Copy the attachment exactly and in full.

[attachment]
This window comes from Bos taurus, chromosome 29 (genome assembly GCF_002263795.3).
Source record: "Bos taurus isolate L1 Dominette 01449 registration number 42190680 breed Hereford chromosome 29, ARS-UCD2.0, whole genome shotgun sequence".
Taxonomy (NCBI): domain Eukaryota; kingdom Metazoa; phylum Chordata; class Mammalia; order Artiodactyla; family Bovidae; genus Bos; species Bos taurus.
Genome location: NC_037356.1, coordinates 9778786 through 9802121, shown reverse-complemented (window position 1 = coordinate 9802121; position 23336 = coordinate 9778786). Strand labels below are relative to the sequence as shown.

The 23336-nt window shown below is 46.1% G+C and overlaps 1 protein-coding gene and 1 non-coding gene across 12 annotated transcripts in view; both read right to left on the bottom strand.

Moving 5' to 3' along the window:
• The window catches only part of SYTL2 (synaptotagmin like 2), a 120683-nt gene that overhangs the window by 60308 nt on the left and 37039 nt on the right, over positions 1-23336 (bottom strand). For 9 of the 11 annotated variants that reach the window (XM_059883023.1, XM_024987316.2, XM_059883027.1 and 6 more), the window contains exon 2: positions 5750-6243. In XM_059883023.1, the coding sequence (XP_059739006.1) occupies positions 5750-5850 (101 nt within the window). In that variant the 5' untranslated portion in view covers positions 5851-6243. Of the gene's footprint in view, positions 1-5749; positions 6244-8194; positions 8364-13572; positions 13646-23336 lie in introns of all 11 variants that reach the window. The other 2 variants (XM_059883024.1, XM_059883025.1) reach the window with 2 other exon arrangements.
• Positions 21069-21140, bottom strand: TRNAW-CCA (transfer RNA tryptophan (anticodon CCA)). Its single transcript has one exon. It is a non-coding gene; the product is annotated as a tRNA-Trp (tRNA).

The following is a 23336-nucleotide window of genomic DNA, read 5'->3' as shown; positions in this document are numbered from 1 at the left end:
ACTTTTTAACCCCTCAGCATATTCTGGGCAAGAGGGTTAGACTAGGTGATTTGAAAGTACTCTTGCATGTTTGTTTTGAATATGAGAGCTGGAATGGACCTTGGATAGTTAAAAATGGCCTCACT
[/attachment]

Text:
This window comes from Bos taurus, chromosome 29 (genome assembly GCF_002263795.3).
Source record: "Bos taurus isolate L1 Dominette 01449 registration number 42190680 breed Hereford chromosome 29, ARS-UCD2.0, whole genome shotgun sequence".
Taxonomy (NCBI): domain Eukaryota; kingdom Metazoa; phylum Chordata; class Mammalia; order Artiodactyla; family Bovidae; genus Bos; species Bos taurus.
Genome location: NC_037356.1, coordinates 9778786 through 9802121, shown reverse-complemented (window position 1 = coordinate 9802121; position 23336 = coordinate 9778786). Strand labels below are relative to the sequence as shown.

The 23336-nt window shown below is 46.1% G+C and overlaps 1 protein-coding gene and 1 non-coding gene across 12 annotated transcripts in view; both read right to left on the bottom strand.

Moving 5' to 3' along the window:
• The window catches only part of SYTL2 (synaptotagmin like 2), a 120683-nt gene that overhangs the window by 60308 nt on the left and 37039 nt on the right, over positions 1-23336 (bottom strand). For 9 of the 11 annotated variants that reach the window (XM_059883023.1, XM_024987316.2, XM_059883027.1 and 6 more), the window contains exon 2: positions 5750-6243. In XM_059883023.1, the coding sequence (XP_059739006.1) occupies positions 5750-5850 (101 nt within the window). In that variant the 5' untranslated portion in view covers positions 5851-6243. Of the gene's footprint in view, positions 1-5749; positions 6244-8194; positions 8364-13572; positions 13646-23336 lie in introns of all 11 variants that reach the window. The other 2 variants (XM_059883024.1, XM_059883025.1) reach the window with 2 other exon arrangements.
• Positions 21069-21140, bottom strand: TRNAW-CCA (transfer RNA tryptophan (anticodon CCA)). Its single transcript has one exon. It is a non-coding gene; the product is annotated as a tRNA-Trp (tRNA).

The following is a 23336-nucleotide window of genomic DNA, read 5'->3' as shown; positions in this document are numbered from 1 at the left end:
ACTTTTTAACCCCTCAGCATATTCTGGGCAAGAGGGTTAGACTAGGTGATTTGAAAGTACTCTTGCATGTTTGTTTTGAATATGAGAGCTGGAATGGACCTTGGATAGTTAAAAATGGCCTCACT